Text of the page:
“Two consecutive quarters of negative GDP” does not depend on any unstated definitions because it’s already explicitly defined in measurable terms that multiple observers can utilize.

    Site owner’s ‘definitions’ are really just attempts to retain for himself and deny everyone else the ultimate authority on HOW TO SPEAK about the same underlying economic reality, and the tactic used to persuade, the smearing, and mocking people into conformity with the site owner’s self-retained ultimate authority over what people should say, doesn’t even have an EXTERNAL REALITY REFERENCE. It’s ‘I will tell the world what words to use and when to use them when referencing the same economic reality, or else I’ll LOL at the world.’

    There’s only one way to react to that insanity: LOL!

    (What must really trigger is that there were two consecutive quarters of negative GDP under Biden, that is a ‘forever fact’)

  6. Gravatar of ssumner ssumner
    17. November 2022 at 07:07

    Andrew, The recent decreases are mostly supply side. Recall when in 2021 inflation was higher due to supply side factors, now that’s reversing. Focus on NGDP, not prices.

  7. Gravatar of George George
    17. November 2022 at 07:54

    Post #2:

    1. The ‘elite’ who want express lanes at abortion clinics under the guise of ‘women’s right to choose’, and who want to sterilize children under the guise of ‘gender affirming surgery’, are the same people trying to legalize 40 million illegal immigrants because our birth rates are too low. Do you see what is happening, and why? This is what ‘5th generation warfare’ looks like.

    2. https://i.imgur.com/Xexh3s6.png
    Mitch McConnell BUSTED taking Zelensky’s stolen FTX money, according to new FEC docs.
    From the article: “According to the documents, someone from FTX, the crypto business that failed last week, donated $2,500,000 to McConnell’s Senate Leadership Fund.”
    NO WONDER there was such bipartisan support to keep sending $ billions in ‘aid’ to Ukraine. The ‘kickbacks’ are a lucrative business!

    3. Now that the world knows the missile strike against Poland was FROM UKRAINE, of course the corrupt Ukraine trolls will whitewash this, because we must all protect and defend the nazi Ukraine government as the globalist cult needs it as a means to steal taxpayer money, and Biden needed it to launder money through his son being on the Board of Burisma. Remember when Biden and the Fed said that they need to regulate and control the cryptocurrency market to ensure it’s not used for criminal activity? Turns out they wanted to use it for conducting criminal activity themselves. Ron Paul was right.

    4. https://truthsocial.com/@X22Report/posts/109359750169652302
    Republicans open investigation into Joe Biden’s HUMAN TRAFFICKING crimes.

  8. Gravatar of Carl Carl
    17. November 2022 at 08:56

    I looked at https://fred.stlouisfed.org/series/NGDPPOT#0 and changed the units to “percent change”. That seemed to be telling the story of a decelerating economy not an overheating one. What am I doing wrong? (And I hadn’t realized just how out of whack Q1/Q2 2021 was.)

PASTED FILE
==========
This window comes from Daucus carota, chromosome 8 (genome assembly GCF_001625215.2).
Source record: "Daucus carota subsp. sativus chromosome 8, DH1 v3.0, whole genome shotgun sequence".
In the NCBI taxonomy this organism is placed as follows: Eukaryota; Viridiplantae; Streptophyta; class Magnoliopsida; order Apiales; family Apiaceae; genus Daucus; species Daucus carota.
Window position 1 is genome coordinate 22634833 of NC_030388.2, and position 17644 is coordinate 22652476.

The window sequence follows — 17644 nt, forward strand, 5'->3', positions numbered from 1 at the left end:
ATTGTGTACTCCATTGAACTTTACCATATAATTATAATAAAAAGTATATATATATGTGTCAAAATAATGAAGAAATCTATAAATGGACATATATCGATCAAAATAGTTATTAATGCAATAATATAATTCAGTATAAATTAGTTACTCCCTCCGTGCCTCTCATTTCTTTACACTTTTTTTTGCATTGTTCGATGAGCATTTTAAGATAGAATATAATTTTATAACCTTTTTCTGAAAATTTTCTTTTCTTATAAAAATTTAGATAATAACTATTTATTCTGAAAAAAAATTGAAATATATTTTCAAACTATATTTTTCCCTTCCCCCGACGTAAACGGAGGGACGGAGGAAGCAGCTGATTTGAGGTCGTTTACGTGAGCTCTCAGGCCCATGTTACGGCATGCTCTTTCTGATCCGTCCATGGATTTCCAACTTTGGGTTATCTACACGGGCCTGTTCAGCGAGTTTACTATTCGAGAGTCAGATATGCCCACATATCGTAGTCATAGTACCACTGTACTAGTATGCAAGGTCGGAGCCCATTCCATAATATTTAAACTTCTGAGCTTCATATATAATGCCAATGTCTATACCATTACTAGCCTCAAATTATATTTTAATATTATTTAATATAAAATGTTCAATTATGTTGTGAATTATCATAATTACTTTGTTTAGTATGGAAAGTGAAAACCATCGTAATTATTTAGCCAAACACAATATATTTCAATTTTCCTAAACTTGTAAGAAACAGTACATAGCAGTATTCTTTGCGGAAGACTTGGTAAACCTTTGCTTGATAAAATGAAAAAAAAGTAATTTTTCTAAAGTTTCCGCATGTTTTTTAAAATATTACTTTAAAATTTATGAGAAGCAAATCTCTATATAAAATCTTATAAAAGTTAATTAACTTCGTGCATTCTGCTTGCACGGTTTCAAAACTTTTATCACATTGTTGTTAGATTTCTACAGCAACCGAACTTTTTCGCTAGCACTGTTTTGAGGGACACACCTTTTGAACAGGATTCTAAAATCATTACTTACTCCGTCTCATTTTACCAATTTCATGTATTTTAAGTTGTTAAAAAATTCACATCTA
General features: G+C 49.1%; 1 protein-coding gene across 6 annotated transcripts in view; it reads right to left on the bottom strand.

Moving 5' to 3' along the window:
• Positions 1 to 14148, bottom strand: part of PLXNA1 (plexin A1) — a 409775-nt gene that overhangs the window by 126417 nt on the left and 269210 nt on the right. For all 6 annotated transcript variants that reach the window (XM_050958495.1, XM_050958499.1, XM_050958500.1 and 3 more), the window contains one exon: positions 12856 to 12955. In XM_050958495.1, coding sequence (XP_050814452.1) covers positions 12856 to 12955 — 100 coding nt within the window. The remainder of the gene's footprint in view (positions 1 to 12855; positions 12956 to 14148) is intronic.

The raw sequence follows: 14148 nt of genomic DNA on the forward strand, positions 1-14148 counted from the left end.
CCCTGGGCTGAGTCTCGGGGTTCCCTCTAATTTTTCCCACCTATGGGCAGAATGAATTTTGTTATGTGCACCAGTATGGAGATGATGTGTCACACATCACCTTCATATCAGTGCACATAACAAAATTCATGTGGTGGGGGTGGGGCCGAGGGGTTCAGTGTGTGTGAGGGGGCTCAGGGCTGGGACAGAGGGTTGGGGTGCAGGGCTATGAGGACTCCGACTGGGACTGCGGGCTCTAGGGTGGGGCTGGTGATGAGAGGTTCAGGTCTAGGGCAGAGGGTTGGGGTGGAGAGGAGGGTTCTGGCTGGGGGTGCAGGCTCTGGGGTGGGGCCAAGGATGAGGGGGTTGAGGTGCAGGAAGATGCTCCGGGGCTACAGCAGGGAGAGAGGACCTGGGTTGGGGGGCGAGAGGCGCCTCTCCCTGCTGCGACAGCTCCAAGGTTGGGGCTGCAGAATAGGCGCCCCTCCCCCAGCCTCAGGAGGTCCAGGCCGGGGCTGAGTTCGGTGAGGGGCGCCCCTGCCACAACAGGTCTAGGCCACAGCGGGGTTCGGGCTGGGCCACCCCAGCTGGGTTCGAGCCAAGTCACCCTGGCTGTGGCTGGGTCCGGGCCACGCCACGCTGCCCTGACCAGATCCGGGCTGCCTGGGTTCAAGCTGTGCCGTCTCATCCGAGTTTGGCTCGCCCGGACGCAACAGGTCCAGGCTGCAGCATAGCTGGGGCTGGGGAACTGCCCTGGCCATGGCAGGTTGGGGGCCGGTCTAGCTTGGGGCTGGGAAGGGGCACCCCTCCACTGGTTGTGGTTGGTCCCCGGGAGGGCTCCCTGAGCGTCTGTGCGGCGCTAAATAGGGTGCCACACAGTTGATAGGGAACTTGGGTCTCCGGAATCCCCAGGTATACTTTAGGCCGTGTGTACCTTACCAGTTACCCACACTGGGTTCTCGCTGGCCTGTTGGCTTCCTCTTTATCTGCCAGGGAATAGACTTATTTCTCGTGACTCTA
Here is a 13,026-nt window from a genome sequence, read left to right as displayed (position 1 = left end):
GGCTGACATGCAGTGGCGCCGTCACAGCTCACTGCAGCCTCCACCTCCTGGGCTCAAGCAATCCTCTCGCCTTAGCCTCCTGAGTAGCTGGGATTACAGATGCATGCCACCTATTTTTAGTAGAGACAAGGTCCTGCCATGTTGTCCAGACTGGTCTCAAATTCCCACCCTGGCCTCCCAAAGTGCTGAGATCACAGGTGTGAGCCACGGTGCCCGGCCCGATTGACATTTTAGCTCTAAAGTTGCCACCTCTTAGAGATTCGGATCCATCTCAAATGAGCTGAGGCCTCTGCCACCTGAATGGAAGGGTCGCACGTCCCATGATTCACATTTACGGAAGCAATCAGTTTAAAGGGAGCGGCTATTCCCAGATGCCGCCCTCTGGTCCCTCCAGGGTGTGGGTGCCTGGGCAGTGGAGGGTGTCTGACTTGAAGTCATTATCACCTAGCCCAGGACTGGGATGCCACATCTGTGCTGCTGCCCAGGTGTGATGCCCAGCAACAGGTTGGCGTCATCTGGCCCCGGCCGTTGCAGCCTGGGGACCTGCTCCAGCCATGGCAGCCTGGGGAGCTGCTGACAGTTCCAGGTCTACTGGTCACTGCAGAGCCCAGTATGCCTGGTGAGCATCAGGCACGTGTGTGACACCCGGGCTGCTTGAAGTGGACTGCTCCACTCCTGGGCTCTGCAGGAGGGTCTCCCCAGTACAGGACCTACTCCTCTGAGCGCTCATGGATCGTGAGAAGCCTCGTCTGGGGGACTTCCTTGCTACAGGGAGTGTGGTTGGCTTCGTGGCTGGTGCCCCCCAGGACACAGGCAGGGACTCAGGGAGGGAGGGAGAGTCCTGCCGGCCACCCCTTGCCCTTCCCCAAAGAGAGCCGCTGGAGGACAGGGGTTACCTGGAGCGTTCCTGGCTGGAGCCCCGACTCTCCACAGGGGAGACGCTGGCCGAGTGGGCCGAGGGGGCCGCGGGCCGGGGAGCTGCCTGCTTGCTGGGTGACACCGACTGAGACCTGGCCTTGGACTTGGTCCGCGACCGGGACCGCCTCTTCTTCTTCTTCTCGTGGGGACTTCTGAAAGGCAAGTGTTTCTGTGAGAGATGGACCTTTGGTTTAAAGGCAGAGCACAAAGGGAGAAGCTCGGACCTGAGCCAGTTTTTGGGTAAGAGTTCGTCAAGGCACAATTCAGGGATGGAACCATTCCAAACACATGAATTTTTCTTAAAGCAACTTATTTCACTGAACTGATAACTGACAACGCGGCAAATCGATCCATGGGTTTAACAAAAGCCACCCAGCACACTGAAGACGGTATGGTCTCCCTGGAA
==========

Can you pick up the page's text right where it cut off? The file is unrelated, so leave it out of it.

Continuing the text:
9. Gravatar of Carl Carl
    17. November 2022 at 09:02

    And, by the way, thanks for answering my question if you do. I don’t think you get thanked enough for writing this blog and answering people’s questions.

  10. Gravatar of foosion foosion
    17. November 2022 at 09:34

    Carl, to share the page with units changed, click on the Share Links button. https://fred.stlouisfed.org/graph/?g=Sa4G

    You’re looking at the page for N Potential GDP, not NGDP. See https://fred.stlouisfed.org/graph/?g=Wvhb for NGDP.

    And yes, Scott should be thanked more often.

  11. Gravatar of ssumner ssumner
    17. November 2022 at 09:53

    Carl, A graph of potential NGDP is like a graph of the number of unicorns. There is no such thing as potential NGDP.

  12. Gravatar of Klaus Klaus
    17. November 2022 at 10:35


    It’s a big club, and you ain’t in it.

    Look at this, the same FTX guy who helped launder US taxpayer funded Ukraine ‘aid’ back into Democrat and RINO coffers in the form of ‘donations’, and a Ukrainian nazi cross dressing President, and the same guy who spent $400 million to help create ripe for fraud ballot boxes to rig the 2020 election, are going to be guest speakers at a WEF / NYT event on Nov 30 with Treasury Secretary Janet Yellen.

    bUt tHe NwO iS a CoNsPiRaCy tHeoRy

  13. Gravatar of Capt. J Parker Capt. J Parker
    17. November 2022 at 10:55

    Let’s say Powell wakes up tomorrow and says “Sumner’s right by jove, we need to do level targeting!” Then he looks at this chart https://fred.stlouisfed.org/graph/fredgraph.png?g=WvoZ
    and sees GDP is something like $1.7 Trillion above the pre-covid trend.
    1) What “level” would he target? I claim he wouldn’t try to get back to the pre covid trend line. Deflating GDP by $1.7T is a big time recession. Instead, he’d pick a new path for GDP that parallels the pre-covid GDP growth rate but starts not for from our current level.
    2) Why would that be bad?
    3) GDP growth rate has been slowly coming down. Is it not conceivable that by the end of Q1 GDP will be trending at the pre covid growth rate?

  14. Gravatar of ssumner ssumner
    17. November 2022 at 11:06

    Capt., Two points:

    1. The whole point of doing level targeting is to prevent the overshoot in the first place.